Thursday, July 19, 2012
Let's clear something up...
There is a big difference in how investors and how traders look at the stock market. And that difference really doesn't have much to do with the time frame involved.
Yes, it's true that investors do tend to have a longer-term time frame than traders. But that's only because it takes longer for the stock market to properly digest the information investors use. Let me explain...
Investors look at facts... They look at economic trends... They comb through company balance sheets and income statements... And they try to get an edge over the collective intelligence of the market.
Investors profit by being smart, by analyzing information better than the rest of the crowd, and by having enough confidence to trust their analytical abilities... even when a position goes the wrong way in the short term.
Traders profit off emotions. We try to recognize when investors are allowing the emotions of fear or greed to color their interpretations of the facts. And we capitalize by betting against them. Traders profit by keeping a cool head when all those around them are losing theirs.
Emotions tend to change faster than facts. So traders tend to be more short-term-oriented than investors.
I'm pointing this out to explain something that happened three weeks ago. On June 26, I wrote that oil stocks were oversold and traders should consider buying into the sector. The very next day, my colleague Matt Badiali warned investors to avoid the oil sector.
This difference of opinion caused more than a few readers to e-mail us and accuse us of talking out of both sides of our mouth. "Which one of you am I supposed to believe?" one reader asked.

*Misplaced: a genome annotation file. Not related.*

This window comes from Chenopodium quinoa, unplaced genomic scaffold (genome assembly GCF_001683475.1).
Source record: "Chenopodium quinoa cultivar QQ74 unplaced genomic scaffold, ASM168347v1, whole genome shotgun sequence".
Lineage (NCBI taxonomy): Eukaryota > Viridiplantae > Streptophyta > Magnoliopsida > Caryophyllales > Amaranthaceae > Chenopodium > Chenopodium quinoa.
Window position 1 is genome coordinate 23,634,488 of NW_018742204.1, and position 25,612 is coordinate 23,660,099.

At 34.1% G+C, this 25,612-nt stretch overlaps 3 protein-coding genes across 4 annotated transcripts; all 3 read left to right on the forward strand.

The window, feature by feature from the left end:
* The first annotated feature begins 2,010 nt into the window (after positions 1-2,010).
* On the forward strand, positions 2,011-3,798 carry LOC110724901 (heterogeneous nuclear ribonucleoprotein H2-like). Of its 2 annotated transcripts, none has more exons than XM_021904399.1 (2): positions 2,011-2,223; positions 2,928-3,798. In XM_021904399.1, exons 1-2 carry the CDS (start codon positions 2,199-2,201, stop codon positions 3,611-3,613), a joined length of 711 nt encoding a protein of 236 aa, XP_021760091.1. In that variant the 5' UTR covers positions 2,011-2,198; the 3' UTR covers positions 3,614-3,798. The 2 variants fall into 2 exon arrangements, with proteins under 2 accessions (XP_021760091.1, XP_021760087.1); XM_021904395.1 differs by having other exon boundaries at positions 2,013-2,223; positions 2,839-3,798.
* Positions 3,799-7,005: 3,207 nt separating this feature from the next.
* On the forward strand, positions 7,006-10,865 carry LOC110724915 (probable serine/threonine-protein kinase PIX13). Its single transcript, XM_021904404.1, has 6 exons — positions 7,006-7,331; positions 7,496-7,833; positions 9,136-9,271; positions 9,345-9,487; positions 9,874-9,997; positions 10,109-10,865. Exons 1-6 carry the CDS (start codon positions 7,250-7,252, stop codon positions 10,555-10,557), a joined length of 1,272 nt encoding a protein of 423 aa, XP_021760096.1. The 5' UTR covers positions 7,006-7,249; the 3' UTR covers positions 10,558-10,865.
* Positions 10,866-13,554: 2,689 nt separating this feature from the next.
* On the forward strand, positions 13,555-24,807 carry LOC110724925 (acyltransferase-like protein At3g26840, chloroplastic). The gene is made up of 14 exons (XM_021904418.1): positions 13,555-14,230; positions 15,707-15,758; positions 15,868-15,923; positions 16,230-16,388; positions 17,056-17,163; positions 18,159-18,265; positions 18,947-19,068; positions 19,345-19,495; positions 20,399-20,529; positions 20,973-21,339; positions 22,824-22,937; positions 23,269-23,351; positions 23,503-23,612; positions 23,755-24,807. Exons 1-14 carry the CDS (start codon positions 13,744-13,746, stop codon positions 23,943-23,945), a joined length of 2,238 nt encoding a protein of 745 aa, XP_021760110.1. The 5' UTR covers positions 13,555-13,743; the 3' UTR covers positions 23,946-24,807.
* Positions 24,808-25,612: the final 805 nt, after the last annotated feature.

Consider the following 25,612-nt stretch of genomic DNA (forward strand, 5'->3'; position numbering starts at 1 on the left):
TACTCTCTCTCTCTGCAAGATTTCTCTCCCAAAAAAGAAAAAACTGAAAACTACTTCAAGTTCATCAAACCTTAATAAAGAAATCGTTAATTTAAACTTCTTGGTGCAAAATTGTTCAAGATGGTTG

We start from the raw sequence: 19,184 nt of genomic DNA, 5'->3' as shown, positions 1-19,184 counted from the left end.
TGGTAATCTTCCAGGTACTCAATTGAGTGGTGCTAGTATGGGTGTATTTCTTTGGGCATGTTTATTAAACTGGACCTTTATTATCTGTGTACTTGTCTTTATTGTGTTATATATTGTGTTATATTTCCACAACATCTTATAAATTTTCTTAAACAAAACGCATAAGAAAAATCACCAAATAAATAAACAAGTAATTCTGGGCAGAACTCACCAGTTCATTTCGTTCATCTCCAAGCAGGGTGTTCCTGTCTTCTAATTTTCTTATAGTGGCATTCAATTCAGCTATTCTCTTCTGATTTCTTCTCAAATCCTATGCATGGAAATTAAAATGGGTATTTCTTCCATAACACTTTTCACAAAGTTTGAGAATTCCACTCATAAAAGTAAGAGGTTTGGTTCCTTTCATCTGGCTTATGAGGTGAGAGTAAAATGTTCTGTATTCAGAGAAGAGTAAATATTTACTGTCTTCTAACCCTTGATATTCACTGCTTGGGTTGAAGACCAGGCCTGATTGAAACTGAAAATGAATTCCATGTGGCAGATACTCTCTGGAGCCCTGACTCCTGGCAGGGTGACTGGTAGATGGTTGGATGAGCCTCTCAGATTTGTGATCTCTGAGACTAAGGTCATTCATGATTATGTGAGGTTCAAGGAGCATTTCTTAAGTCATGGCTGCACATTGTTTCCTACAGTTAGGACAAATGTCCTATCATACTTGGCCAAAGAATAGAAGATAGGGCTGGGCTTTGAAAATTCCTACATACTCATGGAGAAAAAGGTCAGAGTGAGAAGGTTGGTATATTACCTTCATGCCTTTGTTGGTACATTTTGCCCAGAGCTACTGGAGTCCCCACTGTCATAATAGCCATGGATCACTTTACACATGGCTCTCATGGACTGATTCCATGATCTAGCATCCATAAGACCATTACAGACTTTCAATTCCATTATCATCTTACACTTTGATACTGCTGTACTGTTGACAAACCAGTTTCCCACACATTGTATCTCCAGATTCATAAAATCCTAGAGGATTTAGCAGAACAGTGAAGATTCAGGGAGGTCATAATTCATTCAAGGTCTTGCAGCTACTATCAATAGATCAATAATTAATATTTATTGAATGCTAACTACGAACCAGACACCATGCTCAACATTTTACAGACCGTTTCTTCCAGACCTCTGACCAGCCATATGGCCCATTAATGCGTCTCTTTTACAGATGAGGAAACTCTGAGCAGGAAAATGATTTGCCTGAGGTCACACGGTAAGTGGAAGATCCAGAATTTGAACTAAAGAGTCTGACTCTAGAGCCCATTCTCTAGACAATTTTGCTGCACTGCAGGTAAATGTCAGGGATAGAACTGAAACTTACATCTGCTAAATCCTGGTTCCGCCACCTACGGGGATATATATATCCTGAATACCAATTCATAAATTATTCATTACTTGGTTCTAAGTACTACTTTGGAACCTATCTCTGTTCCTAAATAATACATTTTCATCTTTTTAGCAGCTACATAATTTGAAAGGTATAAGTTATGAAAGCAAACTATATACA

The answer is... both of us.
Oil is up 10% since I said it was time to buy. And the AMEX Oil Index (XOI) is up 7%. Readers who followed my advice are making money. But this was an emotional, short-term trade... not a fundamental, long-term investment.
I agree with Matt about the long-term future of oil and oil stocks. The facts argue for lower prices over time. But stock prices don't move in a straight line. So there will be plenty of counter-trend moves along the way.
Traders use technical tools like the oil sector bullish percent index to let us know when emotions have gotten too far ahead of the facts. In this case, we're up 7% in just three weeks.
If you're a short-term trader – and not just a long-term investor – you need to keep an eye on the technical indicators and be willing to bet against the overriding emotion in the market... even if logic argues otherwise.
Best regards and good trading,
Find some of Jeff's other short-term-focused trades here...
One commodity rallied after each quantitative easing announcement. "It'll rally after QE3 is announced as well. My guess is that will happen in July..."
"China bulls look out. There's trouble brewing in Shanghai... again."
Brick-and-mortar electronics retailers are struggling... Best Buy and hhgregg shares are down 20%-plus since March, while online retailer Amazon is up 20%.
Agricultural giant Monsanto breaks out... shares touch a three-year high.
Big Pharma stocks are on fire... new 52-week highs for Abbott Labs, Eli Lilly, Johnson & Johnson, Merck, and Pfizer.